New domestic abuse laws in Scotland: More than 400 crimes recorded

More than 400 crimes have been recorded by Police Scotland in the first three months after a new domestic abuse law was introduced. The Domestic Abuse (Scotland) Act criminalises the "coercive and controlling behaviours" of offenders. It created a single offence, carrying a maximum 14-year sentence, covering psychological, financial or sexual abuse. So far, 190 cases have been reported to the Crown Office with 13 convictions.

Det Supt McCreadie, national lead for domestic abuse, said the figures showed the legislation was being used well since its introduction in April. He said: "The new offence requires police to evidence a pattern of abusive behaviours, in other words, two or more offences which form a course of conduct against the victim. "The number of offences recorded and people reported demonstrates the need for this new legislation and that our officers are utilising it to good effect. "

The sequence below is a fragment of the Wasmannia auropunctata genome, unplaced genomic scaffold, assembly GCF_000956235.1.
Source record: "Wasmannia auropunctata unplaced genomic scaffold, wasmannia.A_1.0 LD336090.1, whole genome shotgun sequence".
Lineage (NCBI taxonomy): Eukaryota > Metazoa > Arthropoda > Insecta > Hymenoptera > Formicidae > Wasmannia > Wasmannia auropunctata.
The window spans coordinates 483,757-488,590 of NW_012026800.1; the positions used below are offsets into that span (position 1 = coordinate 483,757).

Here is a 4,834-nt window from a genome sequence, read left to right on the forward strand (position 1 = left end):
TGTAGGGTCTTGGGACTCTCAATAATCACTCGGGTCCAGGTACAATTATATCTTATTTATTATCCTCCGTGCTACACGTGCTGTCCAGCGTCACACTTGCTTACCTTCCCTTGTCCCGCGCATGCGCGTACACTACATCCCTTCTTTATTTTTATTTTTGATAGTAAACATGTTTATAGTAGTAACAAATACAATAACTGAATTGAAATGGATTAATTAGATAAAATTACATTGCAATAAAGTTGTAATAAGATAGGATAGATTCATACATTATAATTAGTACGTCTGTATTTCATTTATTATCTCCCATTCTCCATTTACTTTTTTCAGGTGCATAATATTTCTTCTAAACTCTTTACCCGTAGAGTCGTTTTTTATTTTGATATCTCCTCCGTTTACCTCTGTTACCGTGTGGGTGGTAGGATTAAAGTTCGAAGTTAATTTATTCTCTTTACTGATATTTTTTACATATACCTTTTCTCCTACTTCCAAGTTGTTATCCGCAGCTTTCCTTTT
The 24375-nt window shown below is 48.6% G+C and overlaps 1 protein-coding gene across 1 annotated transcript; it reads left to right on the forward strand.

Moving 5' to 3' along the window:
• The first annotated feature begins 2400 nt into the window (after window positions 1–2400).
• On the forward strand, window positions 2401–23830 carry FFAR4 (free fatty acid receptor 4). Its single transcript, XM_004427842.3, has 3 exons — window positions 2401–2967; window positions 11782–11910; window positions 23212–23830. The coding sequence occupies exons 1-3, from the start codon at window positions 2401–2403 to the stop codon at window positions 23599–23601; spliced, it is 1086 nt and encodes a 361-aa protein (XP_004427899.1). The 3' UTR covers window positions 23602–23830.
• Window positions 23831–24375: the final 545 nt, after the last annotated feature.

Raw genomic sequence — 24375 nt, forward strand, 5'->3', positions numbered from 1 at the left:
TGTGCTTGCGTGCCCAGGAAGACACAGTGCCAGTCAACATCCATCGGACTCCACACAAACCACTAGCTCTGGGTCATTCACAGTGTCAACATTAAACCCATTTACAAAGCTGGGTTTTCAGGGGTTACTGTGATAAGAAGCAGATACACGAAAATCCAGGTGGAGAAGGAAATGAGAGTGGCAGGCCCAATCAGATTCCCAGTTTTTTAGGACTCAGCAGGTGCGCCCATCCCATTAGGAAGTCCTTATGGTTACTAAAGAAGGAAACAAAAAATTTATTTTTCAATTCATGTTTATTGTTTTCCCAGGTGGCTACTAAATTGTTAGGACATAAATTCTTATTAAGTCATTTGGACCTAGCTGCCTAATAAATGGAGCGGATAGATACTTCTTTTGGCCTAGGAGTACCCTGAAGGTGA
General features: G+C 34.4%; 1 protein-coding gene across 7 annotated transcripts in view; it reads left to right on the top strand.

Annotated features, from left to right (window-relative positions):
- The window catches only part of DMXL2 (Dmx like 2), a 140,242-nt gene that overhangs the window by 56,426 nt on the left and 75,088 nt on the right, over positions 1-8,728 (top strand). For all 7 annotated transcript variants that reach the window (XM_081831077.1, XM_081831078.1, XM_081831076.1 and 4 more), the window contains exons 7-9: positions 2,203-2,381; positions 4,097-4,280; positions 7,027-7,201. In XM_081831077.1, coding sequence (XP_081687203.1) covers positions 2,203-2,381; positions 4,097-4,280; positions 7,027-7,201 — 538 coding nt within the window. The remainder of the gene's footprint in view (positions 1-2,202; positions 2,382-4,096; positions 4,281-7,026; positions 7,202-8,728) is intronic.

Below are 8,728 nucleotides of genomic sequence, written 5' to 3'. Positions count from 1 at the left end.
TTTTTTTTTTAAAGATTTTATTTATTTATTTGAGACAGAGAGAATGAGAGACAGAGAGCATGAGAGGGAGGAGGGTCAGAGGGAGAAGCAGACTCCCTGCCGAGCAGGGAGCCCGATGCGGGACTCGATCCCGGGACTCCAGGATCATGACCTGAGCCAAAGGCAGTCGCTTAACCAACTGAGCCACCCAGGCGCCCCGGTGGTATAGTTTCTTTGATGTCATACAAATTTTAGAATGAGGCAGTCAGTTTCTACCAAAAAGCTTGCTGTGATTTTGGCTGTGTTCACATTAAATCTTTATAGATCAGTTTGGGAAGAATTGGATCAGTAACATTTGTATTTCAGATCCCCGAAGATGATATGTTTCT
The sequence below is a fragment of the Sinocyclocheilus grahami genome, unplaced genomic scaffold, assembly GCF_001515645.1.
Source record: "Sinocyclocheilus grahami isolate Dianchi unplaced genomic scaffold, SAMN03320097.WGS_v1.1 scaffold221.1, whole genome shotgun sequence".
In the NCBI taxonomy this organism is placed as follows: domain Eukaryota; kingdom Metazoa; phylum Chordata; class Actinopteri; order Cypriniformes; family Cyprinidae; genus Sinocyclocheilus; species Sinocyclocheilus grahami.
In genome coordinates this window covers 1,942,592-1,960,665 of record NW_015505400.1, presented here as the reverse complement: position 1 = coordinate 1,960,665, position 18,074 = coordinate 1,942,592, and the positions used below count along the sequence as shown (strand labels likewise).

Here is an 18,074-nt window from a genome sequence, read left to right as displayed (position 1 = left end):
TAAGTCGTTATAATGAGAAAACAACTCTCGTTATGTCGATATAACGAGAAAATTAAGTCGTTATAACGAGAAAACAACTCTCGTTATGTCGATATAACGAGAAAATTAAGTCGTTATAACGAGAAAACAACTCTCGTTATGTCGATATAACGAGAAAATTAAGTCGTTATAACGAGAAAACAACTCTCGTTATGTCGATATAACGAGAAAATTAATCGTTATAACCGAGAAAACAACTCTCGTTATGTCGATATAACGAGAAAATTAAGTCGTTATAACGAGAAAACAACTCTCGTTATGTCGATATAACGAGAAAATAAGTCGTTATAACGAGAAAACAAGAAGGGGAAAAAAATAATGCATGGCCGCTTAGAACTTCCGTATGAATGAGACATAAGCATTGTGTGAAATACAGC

He added: "The new law covers behaviours which have always been considered abusive but which were difficult to tackle using previous laws. "Police Scotland is now able to tackle the full range of abusive behaviours used by perpetrators to protect those they seek to abuse." Since December 2018, 18,500 officers and police staff have received online training on domestic abuse and the new offence, and 7,500 have received enhanced training in person. A further 6,500 will receive this face-to-face training in the coming months.

https://www.bbc.co.uk/news/uk-scotland-49374667

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